Mr Thompson took the unusual step of e-mailing BBC journalists to deny the New Statesman's cover story, written by John Kampfner, which claimed that Mr Grade had wanted Mr Humphrys to be sacked after an after-dinner speech he made was leaked to the press.
The magazine claimed that the BBC chairman wanted to make an example of Mr Humphrys because of his disdain for "difficult journalists".
But Mr Kampfner stood by his article, which alleged that when the comments were published in The Times, the BBC chairman telephoned several executives demanding that the Radio 4 Today presenter be sacked.
His article also identified a wider malaise in BBC journalism, accusing Mr Grade and Mr Thompson of presiding over a regime that is deferential to authority figures and discourages risk taking.
In an e-mail to BBC News staff, Mr Thompson said: "The New Statesman article claims that the chairman called 'several executives' the weekend the story about John Humphrys' speech first appeared in the paper. Untrue. The only executive the chairman spoke to was me. He did not order me to 'sack' or in any other way admonish John Humphrys.
"The New Statesman says that 'further calls ensued between 14 senior executives, none of whom knew what to do'. Untrue."
Mr Grade ordered an internal investigation into Mr Humphrys' remarks, which were leaked to The Times by Alastair Campbell's former deputy Tim Allan. In an after-dinner speech, the Today presenter accused some politicians of being liars, described Gordon Brown as "easily the most boring political interviewee", said of John Prescott, "you can't understand a bloody word he says", and called Peter Mandelson "a man they, I think probably all, detest".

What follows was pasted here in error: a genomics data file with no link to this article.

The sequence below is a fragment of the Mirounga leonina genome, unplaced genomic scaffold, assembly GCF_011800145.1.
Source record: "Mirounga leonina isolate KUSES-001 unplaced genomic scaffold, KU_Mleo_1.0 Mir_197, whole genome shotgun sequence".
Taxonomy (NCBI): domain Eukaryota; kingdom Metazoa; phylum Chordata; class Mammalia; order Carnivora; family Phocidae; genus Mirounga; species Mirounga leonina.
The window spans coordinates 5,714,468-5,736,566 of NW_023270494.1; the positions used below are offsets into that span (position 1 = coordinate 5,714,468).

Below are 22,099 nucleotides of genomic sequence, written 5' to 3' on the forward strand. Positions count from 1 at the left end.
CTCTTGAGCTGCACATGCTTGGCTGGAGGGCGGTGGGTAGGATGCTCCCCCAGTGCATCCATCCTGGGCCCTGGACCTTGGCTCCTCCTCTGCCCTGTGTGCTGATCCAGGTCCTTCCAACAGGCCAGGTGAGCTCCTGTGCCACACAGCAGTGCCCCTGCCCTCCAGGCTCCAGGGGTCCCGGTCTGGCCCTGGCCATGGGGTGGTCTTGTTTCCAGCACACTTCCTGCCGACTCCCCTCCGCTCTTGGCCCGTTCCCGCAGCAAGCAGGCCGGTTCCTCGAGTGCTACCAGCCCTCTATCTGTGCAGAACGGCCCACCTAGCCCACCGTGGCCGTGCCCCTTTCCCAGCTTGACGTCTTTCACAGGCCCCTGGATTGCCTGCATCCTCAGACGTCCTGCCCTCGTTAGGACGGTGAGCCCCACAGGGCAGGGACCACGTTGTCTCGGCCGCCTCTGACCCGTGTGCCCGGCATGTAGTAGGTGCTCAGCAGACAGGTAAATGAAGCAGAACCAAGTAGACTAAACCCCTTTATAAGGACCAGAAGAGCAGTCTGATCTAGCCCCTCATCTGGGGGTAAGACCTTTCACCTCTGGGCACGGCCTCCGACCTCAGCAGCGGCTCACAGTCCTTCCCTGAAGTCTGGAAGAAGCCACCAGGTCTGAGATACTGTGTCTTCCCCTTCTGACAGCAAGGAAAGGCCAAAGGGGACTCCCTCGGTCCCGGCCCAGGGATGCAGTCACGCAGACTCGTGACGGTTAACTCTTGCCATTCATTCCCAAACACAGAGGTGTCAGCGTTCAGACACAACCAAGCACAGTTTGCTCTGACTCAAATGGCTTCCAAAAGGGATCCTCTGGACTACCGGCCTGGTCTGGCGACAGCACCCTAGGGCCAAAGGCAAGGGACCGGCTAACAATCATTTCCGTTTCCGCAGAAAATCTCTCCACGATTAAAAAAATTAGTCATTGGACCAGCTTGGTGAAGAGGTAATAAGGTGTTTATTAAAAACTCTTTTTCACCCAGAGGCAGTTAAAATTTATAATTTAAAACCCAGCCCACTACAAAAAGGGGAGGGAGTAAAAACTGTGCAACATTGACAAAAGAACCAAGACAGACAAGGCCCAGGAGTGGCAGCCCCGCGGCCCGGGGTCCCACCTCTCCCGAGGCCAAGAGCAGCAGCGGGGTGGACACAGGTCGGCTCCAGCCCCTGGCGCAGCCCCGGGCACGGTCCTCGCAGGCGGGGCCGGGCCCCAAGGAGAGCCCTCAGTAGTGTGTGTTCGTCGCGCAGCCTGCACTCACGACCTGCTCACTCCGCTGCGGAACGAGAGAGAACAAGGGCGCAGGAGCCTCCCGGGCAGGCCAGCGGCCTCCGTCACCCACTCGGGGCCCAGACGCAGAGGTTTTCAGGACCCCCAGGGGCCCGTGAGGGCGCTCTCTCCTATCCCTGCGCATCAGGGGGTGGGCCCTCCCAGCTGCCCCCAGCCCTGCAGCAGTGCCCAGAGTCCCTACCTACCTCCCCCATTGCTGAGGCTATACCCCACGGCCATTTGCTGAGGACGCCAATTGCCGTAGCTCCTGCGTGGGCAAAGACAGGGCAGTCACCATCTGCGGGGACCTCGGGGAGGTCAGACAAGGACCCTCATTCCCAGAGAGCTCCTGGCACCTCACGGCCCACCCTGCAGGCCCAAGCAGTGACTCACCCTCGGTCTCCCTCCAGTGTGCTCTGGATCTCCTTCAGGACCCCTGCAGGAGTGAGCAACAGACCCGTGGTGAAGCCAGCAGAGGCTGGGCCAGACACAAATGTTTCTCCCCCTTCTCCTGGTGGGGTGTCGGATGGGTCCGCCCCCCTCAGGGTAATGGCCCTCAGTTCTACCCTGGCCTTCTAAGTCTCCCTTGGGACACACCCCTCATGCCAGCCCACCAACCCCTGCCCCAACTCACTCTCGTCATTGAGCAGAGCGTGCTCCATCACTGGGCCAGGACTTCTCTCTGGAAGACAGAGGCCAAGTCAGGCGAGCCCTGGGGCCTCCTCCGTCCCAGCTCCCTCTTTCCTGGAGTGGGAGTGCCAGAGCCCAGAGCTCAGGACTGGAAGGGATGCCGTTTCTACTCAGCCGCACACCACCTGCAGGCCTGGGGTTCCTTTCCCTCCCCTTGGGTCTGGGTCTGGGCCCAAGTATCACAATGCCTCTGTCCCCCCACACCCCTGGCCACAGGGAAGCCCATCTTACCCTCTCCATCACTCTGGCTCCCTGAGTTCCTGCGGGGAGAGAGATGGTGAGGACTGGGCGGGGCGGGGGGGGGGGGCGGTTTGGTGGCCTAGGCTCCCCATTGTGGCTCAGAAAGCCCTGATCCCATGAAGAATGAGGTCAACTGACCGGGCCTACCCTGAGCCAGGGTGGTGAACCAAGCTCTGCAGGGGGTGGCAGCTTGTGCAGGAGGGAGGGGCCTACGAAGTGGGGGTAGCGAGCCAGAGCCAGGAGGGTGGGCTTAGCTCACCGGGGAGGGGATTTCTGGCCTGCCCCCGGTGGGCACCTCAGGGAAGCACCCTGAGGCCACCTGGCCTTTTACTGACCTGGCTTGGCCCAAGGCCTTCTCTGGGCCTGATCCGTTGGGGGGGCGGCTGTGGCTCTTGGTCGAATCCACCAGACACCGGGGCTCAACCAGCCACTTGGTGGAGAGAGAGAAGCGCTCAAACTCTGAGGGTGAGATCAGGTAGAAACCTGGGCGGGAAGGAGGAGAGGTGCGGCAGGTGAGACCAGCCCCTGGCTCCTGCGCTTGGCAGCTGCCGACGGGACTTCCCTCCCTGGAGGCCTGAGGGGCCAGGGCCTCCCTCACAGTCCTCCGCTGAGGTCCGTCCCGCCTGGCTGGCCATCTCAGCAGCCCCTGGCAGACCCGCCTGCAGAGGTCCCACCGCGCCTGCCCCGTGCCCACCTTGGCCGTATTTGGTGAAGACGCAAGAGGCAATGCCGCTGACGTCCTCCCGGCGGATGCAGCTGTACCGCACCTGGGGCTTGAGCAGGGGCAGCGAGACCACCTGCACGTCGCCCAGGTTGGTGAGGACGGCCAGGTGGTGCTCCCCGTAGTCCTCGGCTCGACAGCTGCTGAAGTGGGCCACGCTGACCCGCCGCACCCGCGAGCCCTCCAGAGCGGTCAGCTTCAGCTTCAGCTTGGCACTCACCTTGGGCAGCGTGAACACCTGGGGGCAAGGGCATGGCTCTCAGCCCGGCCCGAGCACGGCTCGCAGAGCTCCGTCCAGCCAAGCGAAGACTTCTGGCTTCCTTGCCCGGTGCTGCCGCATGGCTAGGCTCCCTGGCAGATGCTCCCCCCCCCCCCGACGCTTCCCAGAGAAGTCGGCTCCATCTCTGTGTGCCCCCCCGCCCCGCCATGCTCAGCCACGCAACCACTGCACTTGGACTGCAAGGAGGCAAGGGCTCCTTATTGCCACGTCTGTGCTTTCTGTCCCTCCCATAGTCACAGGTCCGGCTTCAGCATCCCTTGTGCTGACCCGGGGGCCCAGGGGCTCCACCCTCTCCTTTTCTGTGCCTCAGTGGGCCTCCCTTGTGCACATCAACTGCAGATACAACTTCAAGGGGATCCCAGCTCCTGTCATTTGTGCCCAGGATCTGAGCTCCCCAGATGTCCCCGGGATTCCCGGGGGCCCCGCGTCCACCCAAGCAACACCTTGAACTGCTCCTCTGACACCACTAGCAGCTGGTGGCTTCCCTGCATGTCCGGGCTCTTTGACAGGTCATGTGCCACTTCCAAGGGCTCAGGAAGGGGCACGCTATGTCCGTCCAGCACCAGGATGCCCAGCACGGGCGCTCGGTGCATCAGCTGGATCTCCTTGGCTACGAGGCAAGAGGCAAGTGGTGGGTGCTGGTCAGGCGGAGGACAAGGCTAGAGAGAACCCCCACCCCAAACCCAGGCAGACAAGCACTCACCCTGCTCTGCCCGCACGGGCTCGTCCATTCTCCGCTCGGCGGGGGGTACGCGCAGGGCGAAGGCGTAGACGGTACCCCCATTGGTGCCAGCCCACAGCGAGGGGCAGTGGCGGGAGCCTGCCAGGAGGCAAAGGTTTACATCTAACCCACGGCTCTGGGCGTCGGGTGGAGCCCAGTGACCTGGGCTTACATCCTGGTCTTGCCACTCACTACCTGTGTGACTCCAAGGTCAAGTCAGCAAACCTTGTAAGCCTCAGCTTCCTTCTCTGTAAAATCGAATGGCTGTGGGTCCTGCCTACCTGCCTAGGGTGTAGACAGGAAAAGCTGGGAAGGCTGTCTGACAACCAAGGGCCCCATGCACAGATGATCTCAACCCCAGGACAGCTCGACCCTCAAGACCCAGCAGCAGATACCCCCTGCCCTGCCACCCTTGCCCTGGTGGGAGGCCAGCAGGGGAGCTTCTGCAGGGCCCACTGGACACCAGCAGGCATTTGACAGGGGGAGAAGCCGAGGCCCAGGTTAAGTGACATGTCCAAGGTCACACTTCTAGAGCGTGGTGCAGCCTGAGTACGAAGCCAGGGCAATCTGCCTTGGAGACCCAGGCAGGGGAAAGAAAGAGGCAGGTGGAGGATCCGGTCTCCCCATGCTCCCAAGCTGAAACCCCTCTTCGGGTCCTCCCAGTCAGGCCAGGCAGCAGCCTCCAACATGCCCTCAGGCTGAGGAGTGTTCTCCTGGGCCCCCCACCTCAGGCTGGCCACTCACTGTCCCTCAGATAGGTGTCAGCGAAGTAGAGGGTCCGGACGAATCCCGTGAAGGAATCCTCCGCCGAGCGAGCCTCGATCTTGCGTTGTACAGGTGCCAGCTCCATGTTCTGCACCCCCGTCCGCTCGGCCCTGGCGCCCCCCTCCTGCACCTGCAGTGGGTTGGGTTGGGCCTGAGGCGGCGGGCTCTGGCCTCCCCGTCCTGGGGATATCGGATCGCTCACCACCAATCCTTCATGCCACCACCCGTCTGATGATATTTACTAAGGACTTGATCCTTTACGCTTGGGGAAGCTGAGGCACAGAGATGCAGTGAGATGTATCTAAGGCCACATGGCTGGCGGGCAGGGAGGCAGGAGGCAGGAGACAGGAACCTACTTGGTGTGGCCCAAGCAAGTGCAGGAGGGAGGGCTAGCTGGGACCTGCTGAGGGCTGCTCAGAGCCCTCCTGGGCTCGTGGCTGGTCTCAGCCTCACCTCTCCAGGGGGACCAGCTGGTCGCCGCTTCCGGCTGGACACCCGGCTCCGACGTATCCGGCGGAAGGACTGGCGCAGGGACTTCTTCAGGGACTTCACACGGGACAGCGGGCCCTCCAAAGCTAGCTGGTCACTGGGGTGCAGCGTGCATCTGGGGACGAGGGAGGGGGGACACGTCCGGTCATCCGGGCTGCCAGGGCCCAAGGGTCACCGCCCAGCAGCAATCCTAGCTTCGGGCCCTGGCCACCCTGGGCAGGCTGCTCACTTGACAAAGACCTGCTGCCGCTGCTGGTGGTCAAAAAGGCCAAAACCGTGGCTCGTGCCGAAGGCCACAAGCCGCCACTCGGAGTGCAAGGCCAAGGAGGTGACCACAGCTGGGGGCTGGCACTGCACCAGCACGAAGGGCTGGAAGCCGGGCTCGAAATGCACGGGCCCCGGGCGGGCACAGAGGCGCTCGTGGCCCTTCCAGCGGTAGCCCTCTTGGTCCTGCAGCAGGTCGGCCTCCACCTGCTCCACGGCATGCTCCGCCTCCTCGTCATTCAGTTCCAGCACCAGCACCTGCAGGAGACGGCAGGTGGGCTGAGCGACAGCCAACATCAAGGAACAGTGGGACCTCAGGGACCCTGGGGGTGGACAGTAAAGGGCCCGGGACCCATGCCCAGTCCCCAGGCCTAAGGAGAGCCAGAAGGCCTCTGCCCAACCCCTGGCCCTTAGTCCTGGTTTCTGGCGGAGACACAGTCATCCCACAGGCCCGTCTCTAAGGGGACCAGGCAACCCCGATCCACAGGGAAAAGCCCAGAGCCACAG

At Mr Grade's behest, the director general commissioned a report from his deputy, Mark Byford, who swiftly concluded that Mr Humphrys' comments were "inappropriate and misguided", but not a sacking offence.
Mr Thompson denied Mr Kampfner's claim that he had initially been minded to sack Mr Humphrys, but changed his mind. "The New Statesman says that on the Monday I 'changed my mind' about sacking John Humphrys once I'd seen the press reaction to the story. Completely untrue - in fact a straightforward lie, I hadn't reached any conclusion at all at that point," Mr Thompson said.
He added: "The New Statesman claims that 'instructions' have been issued from the top of the BBC to 'do anything to win back the favour of ministers and do nothing to offend'. Untrue - and preposterous."
Mr Kampfner said yesterday: "I stand fully behind my story in each and every detail. I'm confident both of the quantity and the quality of my sources. I maintain that pressure was applied to get rid of Humphrys.
"It's untrue to suggest that I'm accusing the BBC of political bias, which I'm not. I'm saying that post-Hutton a climate of extreme risk aversion and of deference to authority has been inculcated at the BBC, whatever and whoever that authority may be."Reuse content